A multinational research effort links the ingestion of flavanols to cognitive enhancements in some older adults.
Flavanols and Cognitive Ability
The interconnection between flavanol consumption and cognitive aging, potentially dependent on dietary quality, has been a subject of earlier research. A variety of foodstuffs such as grapes and tea carry flavanols, naturally occurring chemicals.
A new study, as published on May 30 in the Proceedings of the National Academy of Sciences, asserts that eating flavanol-rich foods—like cocoa—can enhance memory in some senior adults. Over a span of three years, the researchers studied over 3,500 people.
Understanding the Study
This comprehensive study is the collaboration of researchers from Columbia University, Harvard University, New York University, and the University of Reading in the UK.
The participants, divided into two nearly equal groups, either received a flavanol dietary supplement or a placebo. The research team used tools such as the Alternative Health Eating Index (aHEI) scores and the Modified Rey Auditory Verbal Learning Test (ModRey) to gauge baseline health and memory scores. Over a three-year period, participants underwent regular monitoring.
Findings of the Study
Major improvements were noted among participants with the lowest aHEI scores (below 38), indicating diet quality ranging from the US average to slightly below average. The study revealed that those who had a poor diet, but received a flavanol pill, demonstrated a persistent increase in baseline memory levels compared to those who received a placebo pill. The pill contained around 500 milligrams of cocoa-based flavanols, a naturally occurring compound. Mars Inc. food company partially financed the study.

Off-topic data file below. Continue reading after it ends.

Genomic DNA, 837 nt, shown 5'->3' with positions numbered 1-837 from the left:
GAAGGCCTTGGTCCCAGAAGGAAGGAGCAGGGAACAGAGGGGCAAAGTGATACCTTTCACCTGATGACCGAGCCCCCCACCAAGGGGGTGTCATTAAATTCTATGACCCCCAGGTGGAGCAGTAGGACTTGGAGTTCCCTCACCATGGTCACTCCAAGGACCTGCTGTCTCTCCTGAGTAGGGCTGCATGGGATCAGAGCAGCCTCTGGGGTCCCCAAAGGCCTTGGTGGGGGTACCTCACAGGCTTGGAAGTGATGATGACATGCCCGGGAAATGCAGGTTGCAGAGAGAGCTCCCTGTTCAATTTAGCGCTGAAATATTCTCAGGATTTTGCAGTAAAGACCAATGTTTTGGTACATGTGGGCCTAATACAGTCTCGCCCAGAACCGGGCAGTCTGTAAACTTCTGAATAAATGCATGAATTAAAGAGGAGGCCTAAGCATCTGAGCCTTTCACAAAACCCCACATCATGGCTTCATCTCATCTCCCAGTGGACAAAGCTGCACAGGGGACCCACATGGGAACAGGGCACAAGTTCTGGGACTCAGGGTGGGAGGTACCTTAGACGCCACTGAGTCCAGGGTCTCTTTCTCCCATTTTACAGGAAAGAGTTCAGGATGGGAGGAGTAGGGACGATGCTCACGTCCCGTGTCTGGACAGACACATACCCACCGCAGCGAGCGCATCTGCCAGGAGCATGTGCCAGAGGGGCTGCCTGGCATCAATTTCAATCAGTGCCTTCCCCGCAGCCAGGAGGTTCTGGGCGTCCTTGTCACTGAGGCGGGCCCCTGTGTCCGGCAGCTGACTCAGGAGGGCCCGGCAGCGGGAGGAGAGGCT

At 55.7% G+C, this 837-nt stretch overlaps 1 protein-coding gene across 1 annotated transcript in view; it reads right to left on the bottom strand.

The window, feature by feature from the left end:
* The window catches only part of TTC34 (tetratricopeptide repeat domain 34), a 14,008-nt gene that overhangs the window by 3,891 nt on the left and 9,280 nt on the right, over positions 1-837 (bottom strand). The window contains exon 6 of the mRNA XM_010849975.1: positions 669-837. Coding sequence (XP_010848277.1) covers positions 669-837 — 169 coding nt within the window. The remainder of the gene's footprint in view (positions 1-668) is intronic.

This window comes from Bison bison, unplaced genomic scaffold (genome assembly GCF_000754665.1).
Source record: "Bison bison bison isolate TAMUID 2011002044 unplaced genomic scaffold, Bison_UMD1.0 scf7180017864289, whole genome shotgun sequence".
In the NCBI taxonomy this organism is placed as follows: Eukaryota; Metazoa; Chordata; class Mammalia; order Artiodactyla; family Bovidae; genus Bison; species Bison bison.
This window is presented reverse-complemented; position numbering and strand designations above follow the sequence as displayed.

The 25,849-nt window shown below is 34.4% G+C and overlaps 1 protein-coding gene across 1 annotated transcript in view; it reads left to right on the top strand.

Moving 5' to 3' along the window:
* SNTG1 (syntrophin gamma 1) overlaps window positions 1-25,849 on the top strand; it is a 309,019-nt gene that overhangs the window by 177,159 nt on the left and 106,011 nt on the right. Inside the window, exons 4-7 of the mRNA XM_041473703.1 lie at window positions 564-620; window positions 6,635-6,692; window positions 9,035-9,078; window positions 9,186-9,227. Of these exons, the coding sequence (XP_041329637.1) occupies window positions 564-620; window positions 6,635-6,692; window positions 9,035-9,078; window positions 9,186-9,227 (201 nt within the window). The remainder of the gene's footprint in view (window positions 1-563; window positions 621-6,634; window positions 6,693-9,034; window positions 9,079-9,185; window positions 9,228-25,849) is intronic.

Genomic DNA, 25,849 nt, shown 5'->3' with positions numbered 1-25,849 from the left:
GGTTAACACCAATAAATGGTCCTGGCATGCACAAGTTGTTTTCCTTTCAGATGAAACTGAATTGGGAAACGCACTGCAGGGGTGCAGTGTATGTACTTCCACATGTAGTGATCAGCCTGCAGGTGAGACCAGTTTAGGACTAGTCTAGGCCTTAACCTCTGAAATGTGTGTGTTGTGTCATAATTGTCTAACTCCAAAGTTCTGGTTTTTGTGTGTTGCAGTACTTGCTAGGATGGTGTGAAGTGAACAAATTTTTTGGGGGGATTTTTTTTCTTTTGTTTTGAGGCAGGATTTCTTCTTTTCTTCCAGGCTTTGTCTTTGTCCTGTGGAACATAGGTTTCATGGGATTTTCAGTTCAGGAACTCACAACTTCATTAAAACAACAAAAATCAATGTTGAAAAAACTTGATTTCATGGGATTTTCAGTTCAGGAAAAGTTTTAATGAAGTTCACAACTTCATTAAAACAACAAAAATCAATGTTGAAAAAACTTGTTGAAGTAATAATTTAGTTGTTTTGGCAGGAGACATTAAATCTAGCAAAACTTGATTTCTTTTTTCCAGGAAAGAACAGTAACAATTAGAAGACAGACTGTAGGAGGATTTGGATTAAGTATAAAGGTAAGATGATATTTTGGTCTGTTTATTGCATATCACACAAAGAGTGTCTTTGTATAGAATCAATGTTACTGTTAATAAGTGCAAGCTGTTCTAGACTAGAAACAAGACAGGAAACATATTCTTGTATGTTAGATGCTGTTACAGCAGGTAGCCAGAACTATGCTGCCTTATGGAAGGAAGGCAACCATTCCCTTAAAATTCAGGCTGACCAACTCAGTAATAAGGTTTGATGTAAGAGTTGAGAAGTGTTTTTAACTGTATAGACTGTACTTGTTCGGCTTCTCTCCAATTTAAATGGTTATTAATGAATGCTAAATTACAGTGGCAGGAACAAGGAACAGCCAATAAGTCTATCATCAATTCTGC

Shifting Focus: Cognitive Aging over Alzheimer’s Disease
Dr. Adam Brickman, a co-author of the study, emphasizes that his team’s research centers more on “cognitive aging” rather than Alzheimer’s. He suggests that the memory system undergoes changes with normal aging and that depletion of flavanol levels has been observed in a section of normal, healthy, older adults. Participants with medium and high aHEI scores did not see similar improvements with the pill.
Kelsey Costa observes that such research could have a significant impact on the field, as practitioners and clients gain a better understanding of how diet can influence cognitive performance.
Increasing Flavanol Intake
While the study designers chose cocoa-based flavanols, numerous other options exist, including tea, berries, and grapes. Maya Feller advises that one should adopt a method that is convenient for increasing flavanol levels. She recommends that people start with plants that are affordable, accessible, culturally relevant, and tasty for incorporating them into their dietary patterns.
Mixed Reactions to the Findings
Notably, some experts in the field remain uncertain about the significant benefits tied to increased flavanol levels outside of those with less-than-ideal diets. Dr. Naveed Sattar advises against rushing to diets or drinks high in flavanols and recommends sticking to proven protective measures against many illnesses.
Dr. Aedin Cassidy, who did not participate in the study, shared that the suggested dosage by the researchers should be readily achievable for most people, provided they feel the need for dietary changes.